I mention all this, not to make a case for the existence and provenance of the relics, but simply to point out that Than Phor Lee was not alone in having such experiences, and that the rational approach of Theravada Buddhism has its uncanny side as well.
At any rate, my feeling is that Than Phor Lee mentioned the issue of the relics for two reasons:
1) He was compelled to because it was part of the controversy that surrounded his name during his lifetime, and his students would have felt that something was seriously amiss if he didn’t provide some explanation of the topic. The incident at Wat Supat was not the only time that relics appeared while he was teaching meditation to groups of people, and in fact he once mentioned to Than Phor Fuang that the frequency with which this happened often irked him: Just as his students would be settling their minds in concentration, these things would appear and that would be the end of the meditation session.
2) As Than Phor Lee mentions in the autobiography, he felt that he had a kammic debt requiring him to build a chedi to enshrine relics of the Buddha and he needed to convince his supporters of the importance of the project.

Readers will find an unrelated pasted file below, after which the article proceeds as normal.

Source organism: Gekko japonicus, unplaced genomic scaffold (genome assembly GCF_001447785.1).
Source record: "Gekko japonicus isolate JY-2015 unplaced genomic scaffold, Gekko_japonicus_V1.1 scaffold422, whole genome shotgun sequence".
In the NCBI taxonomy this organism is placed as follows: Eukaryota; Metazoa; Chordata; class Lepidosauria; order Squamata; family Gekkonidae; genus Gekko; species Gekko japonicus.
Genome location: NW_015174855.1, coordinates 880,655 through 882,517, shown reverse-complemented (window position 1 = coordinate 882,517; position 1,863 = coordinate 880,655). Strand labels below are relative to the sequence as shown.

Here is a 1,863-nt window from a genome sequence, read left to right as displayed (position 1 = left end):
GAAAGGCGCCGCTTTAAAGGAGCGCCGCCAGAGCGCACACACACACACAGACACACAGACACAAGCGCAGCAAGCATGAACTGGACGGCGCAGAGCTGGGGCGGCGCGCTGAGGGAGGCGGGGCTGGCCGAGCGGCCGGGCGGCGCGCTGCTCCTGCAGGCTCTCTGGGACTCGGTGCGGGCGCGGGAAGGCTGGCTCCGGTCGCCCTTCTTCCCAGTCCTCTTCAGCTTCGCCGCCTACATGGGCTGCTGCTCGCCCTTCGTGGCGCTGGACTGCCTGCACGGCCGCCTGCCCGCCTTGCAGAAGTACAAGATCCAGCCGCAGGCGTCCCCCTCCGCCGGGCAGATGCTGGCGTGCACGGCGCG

Here is some further information extracted from The Autobiography of Phra Ajaan Lee.
Than Phor Lee was born at 9pm, on Thursday, 31 January 1907, Baan Nawng Sawng Hawng (Double Marsh Village), Yaang Yo Phaab township, Muang Saam Sib district, Ubon Ratchathani province. His original name was Chalee; his parents were Pao and Phuay Nariwong. He had five brothers and four sisters. His mother passed away when he was eleven, leaving him and a little sister whom he had to care for. The rest of his siblings had already left home to look for work. He and his sister had to help his father in the rice fields. He started school at twelve and learned enough to read and write. He failed his elementary exams but kept on studying until he was seventeen. He left school to look for work, his main aim in life at that point being to earn money.